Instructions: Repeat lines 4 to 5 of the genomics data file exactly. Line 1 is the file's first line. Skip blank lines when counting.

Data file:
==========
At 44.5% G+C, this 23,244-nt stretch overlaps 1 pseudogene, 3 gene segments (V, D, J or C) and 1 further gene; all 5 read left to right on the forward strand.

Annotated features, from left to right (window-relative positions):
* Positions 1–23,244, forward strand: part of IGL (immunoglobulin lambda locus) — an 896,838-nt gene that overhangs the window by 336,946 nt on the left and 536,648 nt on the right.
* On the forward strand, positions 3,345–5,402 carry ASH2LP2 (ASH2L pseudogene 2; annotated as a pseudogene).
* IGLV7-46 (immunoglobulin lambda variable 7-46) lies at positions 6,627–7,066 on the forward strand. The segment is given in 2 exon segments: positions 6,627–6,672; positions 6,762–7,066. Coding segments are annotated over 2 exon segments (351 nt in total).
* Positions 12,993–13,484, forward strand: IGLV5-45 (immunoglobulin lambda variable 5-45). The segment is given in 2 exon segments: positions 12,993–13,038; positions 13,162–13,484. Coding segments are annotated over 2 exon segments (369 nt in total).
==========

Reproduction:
* On the forward strand, positions 3,345–5,402 carry ASH2LP2 (ASH2L pseudogene 2; annotated as a pseudogene).
* IGLV7-46 (immunoglobulin lambda variable 7-46) lies at positions 6,627–7,066 on the forward strand. The segment is given in 2 exon segments: positions 6,627–6,672; positions 6,762–7,066. Coding segments are annotated over 2 exon segments (351 nt in total).